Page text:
I took a big leap and and did my most challenging cake project yet – a wedding cake for a dear family friend. I discovered many new things about cake decorating with this one. The biggest lesson is that the simpler the design, the more exacting the decoration needs to be.
The design process was really fun. The bride wanted a simple and elegant cake that had a modern style. Twisting the layers and adding a few glam decorations like the gum paste lilies and a silver glitter letter “L” as the topper kept the design both sleek and interesting. The “L” was made from gum paste that I cut with a sharp blade and let dry overnight and covered with edible Disco Dust. You can buy it in almost any color at your local bakery supply store.
Here’s how it came together:
Days before the cake was started, I made the gum paste lilies. If you’ve read my past entries about cake decorating, you know what a huge fan I am of gum paste. It handles very easily and dries rock hard. I’ve found so many uses for it. This time, however, I stuck to traditional flower making. I followed the directions from a book and made these in one night.
Here you can see a bit of the process. A ball of gum paste is attached to a piece of floral wire and shaped into the stem. I painted it with brown food coloring and sprinkled it with corn meal to recreate the look of pollen. The petal itself was cut from a cookie cutter and ruffled on the edges by rolling a metal ball gum paste tool along the edges.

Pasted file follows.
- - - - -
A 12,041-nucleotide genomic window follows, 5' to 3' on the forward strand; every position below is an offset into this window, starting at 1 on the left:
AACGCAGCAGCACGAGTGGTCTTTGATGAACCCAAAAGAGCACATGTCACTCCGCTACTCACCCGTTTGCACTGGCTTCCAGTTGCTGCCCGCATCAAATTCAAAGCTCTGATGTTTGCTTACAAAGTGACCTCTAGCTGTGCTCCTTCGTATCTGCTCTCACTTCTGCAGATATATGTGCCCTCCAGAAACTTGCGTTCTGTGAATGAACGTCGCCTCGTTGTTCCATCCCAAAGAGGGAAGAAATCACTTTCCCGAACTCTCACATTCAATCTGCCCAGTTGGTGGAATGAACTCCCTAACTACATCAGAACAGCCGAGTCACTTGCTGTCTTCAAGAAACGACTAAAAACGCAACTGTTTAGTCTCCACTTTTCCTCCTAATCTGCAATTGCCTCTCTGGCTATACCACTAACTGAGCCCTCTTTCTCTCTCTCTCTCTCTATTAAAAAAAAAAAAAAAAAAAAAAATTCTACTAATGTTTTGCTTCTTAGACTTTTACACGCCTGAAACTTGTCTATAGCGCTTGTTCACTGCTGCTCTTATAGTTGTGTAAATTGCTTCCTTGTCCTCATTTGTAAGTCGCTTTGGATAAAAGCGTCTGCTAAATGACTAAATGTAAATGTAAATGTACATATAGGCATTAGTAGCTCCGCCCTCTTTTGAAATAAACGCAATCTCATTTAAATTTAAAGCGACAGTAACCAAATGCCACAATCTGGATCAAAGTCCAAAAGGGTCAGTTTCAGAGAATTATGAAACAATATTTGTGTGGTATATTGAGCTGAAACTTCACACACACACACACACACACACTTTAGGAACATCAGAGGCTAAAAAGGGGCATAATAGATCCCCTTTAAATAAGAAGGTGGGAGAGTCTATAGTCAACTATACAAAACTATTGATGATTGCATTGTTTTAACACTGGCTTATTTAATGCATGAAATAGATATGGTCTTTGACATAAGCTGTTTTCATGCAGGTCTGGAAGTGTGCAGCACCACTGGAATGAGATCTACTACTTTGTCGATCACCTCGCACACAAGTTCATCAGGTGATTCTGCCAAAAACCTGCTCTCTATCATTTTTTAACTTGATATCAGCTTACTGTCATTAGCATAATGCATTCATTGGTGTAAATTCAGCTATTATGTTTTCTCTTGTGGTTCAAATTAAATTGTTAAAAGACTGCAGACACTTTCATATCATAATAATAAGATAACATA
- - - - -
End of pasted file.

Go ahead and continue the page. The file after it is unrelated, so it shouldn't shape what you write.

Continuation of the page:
Here’s a tip when it comes to baking large-scale cakes. Place a rose nail in the center of the pan to conduct heat through the middle of the batter. This helps the cake to bake more evenly and avoid any raw centers or overdone edges. It also helps it to bake with a nice flat top as opposed to a domed center.
When assembling square cakes, the trimming and layering process must be done meticulously. Getting each cake level and square proved to be very difficult, but worth it in the end. In this photo, the filling was applied by first piping the border with buttercream. This prevents the filling from oozing out the sides of the cake later on.
Once stacked, each cake is sealed with a very thin application of buttercream frosting and refrigerated to set up for a second coat followed by fondant. I love doing this thin layer first because you don’t have to worry if crumbs get mixed in. Once refrigerated to harden a bit, this thin layer gets covered with a second layer of buttercream that stays clean and smooth. This first buttercream coat is also a great time to refine the shape of the cake and smooth out anything that is not level and square.
Once each cake was frosted and covered with a nice white layer of fondant, it was time to work on the details. Here are a few tools that I used to apply edible pearl dots to each side of the cake. I created and printed out a few templates and held the paper to the side of each cake as a guide. Making a small poke with a tooth pick left a small mark on the fondant that I could could cover up as I applied the pearl dots.
Here is one last shotof the finished cake. As usual, the cake had its imperfections, but I was really pleased with the results. The best part was sharing it with the bride and groom!
Leave a Reply